After Mt. Zion, we headed back into the Old City to Dung Gate (yes, really) to visit the Western Wall. We had been to the plaza twice on an earlier day in the trip, but in neither case did we actually go to the wall – once because we were running around trying to find our tour guide, and once because the wall was too busy with a prayer service for the Gaza crisis. This time, both we and the plaza were calm enough for us to touch it.
I know many people are overwhelmed with emotion upon reaching the Western Wall, but that wasn’t my reaction. I looked at the huge stones and thought about the history of the wall as part of Herod’s Second Temple. I looked at the water-logged scraps of paper jammed into every possible nook and cranny of the wall. But also I noticed an unfairness that came up for the second time today – the section for men is about twice as big as the section for women. Not only that, the men additionally have a long covered section to the left of the plaza where they excavated more of the wall to allow for more of the wall to be used. On a rainy day like today, that meant that men were praying comfortably under cover and their large outdoor section was nearly empty, but the women were jammed into a much smaller section huddled under umbrellas. And apparently, this situation came into being only in 2005, and it’s a great improvement over what came before!
I really look forward to the day when religions accord women as much respect and power as they accord men.
Another weird thing we saw at the Western Wall was a surprising amount of Israeli military. There’s a rickety wooden bridge that leads from the Plaza to the holy Muslim-controlled Template Mount above. For some reason, that bridge today was full of a bunch of Israeli soldiers. We don’t know why. Were they there to squelch any protests about the Gaza situation that might flare up after Friday services? Were they there to intimidate? Was this an unusual occurrence? We don’t know the answers to these questions, but the presence of so much Jewish military at the entrance to a Muslim holy site seemed very, very odd.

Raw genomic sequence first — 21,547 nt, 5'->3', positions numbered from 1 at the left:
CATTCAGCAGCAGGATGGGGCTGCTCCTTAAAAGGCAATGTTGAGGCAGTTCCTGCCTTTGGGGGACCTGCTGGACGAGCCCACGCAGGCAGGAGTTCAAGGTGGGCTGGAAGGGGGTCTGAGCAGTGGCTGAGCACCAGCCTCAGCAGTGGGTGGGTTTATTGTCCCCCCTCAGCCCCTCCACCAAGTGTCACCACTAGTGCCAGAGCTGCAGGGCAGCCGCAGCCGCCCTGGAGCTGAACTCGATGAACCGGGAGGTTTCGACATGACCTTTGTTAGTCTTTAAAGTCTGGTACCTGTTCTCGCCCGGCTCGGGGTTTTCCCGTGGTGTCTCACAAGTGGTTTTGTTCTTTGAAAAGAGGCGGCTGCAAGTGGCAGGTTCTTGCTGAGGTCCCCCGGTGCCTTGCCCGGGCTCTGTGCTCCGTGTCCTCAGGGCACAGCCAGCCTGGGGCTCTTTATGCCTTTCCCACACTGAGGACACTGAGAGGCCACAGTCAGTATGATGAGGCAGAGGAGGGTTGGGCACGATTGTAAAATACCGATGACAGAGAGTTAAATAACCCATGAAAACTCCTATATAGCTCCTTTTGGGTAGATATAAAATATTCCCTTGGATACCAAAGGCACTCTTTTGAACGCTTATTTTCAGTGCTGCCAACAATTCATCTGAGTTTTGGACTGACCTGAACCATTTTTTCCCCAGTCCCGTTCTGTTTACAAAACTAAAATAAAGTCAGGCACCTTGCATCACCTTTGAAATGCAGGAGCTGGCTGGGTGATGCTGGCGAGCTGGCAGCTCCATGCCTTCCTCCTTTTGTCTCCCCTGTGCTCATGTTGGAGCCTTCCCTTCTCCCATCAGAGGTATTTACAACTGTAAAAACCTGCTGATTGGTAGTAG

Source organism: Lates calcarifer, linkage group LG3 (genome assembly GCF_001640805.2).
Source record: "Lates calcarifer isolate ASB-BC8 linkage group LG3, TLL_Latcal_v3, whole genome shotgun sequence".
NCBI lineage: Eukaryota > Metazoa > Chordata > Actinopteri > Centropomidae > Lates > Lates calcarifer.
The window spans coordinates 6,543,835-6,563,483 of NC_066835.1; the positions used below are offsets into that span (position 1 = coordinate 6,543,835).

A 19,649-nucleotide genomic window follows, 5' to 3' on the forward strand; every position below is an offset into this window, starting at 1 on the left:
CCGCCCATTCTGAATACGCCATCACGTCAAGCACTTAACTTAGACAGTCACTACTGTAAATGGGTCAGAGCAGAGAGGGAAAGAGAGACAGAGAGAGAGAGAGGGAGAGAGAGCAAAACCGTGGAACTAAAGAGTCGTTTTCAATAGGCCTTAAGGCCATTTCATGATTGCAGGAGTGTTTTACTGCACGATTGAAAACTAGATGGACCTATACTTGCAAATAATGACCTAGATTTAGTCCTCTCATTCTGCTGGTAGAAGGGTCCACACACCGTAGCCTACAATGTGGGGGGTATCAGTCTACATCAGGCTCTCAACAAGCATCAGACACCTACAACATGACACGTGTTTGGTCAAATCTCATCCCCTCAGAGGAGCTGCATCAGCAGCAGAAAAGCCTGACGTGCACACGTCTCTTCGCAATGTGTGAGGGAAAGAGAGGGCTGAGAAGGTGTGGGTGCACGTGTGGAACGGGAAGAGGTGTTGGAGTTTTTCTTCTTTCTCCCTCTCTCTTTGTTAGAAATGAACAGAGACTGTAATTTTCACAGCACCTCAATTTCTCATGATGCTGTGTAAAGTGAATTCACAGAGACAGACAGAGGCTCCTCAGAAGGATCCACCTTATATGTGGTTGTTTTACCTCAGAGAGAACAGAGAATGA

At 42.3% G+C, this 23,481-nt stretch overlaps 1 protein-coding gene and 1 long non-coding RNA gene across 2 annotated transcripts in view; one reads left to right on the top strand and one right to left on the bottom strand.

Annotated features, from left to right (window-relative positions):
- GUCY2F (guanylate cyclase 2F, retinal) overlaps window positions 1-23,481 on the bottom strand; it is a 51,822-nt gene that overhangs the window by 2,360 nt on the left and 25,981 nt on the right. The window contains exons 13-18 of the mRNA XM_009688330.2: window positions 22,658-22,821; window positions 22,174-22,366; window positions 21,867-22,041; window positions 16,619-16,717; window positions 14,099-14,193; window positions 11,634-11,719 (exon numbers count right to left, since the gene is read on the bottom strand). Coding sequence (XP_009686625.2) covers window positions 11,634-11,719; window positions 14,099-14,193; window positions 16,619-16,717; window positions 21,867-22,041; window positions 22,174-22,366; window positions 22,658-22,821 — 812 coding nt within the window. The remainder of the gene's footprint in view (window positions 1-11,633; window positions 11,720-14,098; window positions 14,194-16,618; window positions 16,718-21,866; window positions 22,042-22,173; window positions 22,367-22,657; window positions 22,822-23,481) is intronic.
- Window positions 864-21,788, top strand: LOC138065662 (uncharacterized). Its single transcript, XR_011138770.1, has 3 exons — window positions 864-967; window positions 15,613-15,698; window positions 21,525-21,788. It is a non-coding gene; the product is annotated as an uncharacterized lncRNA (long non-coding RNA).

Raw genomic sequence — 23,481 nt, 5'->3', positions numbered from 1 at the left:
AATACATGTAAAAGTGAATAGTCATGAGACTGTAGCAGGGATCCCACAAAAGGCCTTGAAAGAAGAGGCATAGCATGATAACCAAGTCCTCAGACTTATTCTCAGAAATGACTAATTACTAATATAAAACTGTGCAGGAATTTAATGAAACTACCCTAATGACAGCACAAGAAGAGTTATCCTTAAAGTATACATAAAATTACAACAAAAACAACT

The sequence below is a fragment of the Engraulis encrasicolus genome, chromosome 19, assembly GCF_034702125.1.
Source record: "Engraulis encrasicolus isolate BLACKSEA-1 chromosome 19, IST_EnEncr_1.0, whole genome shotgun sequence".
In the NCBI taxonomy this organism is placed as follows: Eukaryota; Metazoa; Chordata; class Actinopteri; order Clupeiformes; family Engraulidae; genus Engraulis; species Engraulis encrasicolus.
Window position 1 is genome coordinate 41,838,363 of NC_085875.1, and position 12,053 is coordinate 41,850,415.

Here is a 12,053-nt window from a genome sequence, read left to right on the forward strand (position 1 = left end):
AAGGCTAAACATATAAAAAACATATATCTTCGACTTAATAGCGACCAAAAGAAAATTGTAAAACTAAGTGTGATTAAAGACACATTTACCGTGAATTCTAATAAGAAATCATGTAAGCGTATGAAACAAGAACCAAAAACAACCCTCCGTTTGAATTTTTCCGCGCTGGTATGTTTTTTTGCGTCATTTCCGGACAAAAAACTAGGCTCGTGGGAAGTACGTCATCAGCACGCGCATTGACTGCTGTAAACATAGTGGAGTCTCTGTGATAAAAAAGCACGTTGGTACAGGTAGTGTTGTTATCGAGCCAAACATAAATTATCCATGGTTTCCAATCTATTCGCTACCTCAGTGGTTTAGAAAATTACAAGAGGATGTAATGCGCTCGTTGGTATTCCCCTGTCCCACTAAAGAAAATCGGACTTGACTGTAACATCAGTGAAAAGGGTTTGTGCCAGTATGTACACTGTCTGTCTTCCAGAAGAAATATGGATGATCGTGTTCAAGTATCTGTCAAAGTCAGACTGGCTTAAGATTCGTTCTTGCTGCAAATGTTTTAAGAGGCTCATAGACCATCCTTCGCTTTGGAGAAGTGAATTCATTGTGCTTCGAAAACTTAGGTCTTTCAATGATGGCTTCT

After the stop at the Western Wall, we considered going to City of David just outside the Old City Walls to see the archaeological excavations of the city as it existed in the time of David and Solomon. However, we decided that were had seen enough excavations the previous few days in Galilee, so instead we raced across the Old City to get into the Citadel before it closed. The Citadel (also known as David’s Tower, though David had nothing to do with it) is a remnant of Herod’s Jerusalem that has been turned into a museum of the history of the city. It wasn’t a great museum from the perspective of having valuable artifacts (that’s what the Israel Museum and the Rockefeller Museum are for), but it did give us a good overview of the history of the city with clear and informative descriptions and dioramas of the various empires and kingdoms that have ruled the city over the centuries.